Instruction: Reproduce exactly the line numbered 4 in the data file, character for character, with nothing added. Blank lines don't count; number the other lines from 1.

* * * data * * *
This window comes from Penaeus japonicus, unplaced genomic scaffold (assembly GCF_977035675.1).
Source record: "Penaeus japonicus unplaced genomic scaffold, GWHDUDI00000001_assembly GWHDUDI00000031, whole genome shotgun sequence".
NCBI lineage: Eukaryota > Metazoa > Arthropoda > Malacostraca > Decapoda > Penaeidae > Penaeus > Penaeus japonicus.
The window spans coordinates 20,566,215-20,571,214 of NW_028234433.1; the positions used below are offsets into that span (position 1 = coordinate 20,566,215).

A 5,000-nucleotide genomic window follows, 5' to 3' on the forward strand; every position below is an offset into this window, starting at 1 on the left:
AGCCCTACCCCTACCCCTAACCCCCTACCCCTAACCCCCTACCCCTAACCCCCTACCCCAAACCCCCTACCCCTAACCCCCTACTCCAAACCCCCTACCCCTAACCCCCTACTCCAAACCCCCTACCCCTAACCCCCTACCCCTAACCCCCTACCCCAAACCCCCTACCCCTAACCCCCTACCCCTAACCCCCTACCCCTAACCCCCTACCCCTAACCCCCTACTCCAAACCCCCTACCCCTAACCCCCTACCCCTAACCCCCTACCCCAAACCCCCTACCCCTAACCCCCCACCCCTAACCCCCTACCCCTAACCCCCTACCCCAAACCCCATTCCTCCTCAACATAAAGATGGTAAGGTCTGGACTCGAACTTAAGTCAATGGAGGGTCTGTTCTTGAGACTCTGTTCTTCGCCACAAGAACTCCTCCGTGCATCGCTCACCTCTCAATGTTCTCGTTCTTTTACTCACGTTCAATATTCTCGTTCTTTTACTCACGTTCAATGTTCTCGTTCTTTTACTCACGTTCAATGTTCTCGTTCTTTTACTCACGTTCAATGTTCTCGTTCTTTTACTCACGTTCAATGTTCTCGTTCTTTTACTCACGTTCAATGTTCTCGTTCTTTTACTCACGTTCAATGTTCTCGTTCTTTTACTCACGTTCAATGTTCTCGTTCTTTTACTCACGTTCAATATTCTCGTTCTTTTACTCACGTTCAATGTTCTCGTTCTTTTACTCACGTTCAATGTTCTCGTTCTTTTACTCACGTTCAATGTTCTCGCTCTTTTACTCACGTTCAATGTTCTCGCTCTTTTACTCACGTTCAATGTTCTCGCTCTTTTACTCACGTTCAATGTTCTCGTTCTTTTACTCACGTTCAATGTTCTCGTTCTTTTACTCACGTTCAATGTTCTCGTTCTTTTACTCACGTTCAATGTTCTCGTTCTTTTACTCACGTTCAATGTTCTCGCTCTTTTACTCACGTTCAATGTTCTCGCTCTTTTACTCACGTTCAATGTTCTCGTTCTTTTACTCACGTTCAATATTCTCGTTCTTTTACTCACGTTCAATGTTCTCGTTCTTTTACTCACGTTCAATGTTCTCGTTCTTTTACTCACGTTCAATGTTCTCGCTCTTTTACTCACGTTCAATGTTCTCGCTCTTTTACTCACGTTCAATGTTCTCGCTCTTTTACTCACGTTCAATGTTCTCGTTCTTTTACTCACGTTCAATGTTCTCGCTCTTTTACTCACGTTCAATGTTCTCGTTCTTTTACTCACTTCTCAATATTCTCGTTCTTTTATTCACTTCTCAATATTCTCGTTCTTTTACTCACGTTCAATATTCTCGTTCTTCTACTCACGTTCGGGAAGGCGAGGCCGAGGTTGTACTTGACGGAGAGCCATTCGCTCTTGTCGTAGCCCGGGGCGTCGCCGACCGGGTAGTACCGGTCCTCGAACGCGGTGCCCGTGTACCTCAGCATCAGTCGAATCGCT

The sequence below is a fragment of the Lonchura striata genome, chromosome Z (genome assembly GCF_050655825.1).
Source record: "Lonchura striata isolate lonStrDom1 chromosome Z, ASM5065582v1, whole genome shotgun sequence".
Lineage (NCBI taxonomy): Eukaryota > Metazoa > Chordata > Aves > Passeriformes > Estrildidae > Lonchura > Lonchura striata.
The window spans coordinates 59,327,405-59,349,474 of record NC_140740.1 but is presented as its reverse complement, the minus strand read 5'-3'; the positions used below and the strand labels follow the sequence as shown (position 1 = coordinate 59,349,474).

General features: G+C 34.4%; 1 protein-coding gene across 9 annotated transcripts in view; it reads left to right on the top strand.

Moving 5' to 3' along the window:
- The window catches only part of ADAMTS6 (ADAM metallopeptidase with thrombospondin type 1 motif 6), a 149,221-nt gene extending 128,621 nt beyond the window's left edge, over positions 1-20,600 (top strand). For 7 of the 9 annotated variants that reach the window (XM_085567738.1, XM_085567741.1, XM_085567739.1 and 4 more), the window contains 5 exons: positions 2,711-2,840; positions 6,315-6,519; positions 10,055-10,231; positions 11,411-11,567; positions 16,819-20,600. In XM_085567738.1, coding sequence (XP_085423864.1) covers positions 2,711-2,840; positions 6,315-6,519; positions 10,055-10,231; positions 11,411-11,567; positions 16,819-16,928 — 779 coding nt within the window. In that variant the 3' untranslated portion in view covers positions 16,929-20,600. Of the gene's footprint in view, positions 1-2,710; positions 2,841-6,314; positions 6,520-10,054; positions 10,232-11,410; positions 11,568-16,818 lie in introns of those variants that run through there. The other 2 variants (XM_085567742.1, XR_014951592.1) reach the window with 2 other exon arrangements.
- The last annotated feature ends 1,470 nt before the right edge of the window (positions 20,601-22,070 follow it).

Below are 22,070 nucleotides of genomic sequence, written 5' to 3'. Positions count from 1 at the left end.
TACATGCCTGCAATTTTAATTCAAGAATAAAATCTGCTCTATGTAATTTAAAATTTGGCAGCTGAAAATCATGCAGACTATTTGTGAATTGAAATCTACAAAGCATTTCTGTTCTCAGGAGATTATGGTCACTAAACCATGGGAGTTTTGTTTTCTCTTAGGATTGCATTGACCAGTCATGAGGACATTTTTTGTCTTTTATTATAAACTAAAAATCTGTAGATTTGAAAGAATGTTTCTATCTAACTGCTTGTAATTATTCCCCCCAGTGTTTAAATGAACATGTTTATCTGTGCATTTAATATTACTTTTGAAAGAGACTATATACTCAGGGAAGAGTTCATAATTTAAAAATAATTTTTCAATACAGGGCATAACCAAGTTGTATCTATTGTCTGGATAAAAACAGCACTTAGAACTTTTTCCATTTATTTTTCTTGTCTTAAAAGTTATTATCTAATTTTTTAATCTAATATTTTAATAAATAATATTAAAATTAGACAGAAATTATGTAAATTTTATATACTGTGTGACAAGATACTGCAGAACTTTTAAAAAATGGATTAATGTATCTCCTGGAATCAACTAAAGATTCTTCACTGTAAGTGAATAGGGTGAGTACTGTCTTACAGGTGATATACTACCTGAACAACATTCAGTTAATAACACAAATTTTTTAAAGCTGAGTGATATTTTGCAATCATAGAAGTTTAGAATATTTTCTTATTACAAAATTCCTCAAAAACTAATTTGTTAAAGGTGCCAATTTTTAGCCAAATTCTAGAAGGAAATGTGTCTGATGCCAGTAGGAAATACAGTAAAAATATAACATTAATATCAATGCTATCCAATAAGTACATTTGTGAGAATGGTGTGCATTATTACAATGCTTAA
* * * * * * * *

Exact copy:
The window spans coordinates 20,566,215-20,571,214 of NW_028234433.1; the positions used below are offsets into that span (position 1 = coordinate 20,566,215).